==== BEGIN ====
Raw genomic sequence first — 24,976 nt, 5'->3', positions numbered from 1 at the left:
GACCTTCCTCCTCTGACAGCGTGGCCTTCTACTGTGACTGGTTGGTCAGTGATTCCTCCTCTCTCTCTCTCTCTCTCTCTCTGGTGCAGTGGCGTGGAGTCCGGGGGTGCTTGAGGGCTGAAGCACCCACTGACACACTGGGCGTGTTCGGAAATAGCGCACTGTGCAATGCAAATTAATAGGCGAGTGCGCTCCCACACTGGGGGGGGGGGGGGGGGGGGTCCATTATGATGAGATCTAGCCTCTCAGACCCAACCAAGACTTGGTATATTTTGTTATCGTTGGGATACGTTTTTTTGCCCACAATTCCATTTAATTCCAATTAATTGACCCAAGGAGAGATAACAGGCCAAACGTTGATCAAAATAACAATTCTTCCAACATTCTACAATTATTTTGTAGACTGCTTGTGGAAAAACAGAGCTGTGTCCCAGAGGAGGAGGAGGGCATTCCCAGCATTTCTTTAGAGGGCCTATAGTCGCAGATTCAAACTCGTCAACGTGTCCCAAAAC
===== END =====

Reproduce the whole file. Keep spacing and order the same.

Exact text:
Raw genomic sequence first — 24,976 nt, 5'->3', positions numbered from 1 at the left:
GACCTTCCTCCTCTGACAGCGTGGCCTTCTACTGTGACTGGTTGGTCAGTGATTCCTCCTCTCTCTCTCTCTCTCTCTCTCTGGTGCAGTGGCGTGGAGTCCGGGGGTGCTTGAGGGCTGAAGCACCCACTGACACACTGGGCGTGTTCGGAAATAGCGCACTGTGCAATGCAAATTAATAGGCGAGTGCGCTCCCACACTGGGGGGGGGGGGGGGGGGGGTCCATTATGATGAGATCTAGCCTCTCAGACCCAACCAAGACTTGGTATATTTTGTTATCGTTGGGATACGTTTTTTTGCCCACAATTCCATTTAATTCCAATTAATTGACCCAAGGAGAGATAACAGGCCAAACGTTGATCAAAATAACAATTCTTCCAACATTCTACAATTATTTTGTAGACTGCTTGTGGAAAAACAGAGCTGTGTCCCAGAGGAGGAGGAGGGCATTCCCAGCATTTCTTTAGAGGGCCTATAGTCGCAGATTCAAACTCGTCAACGTGTCCCAAAAC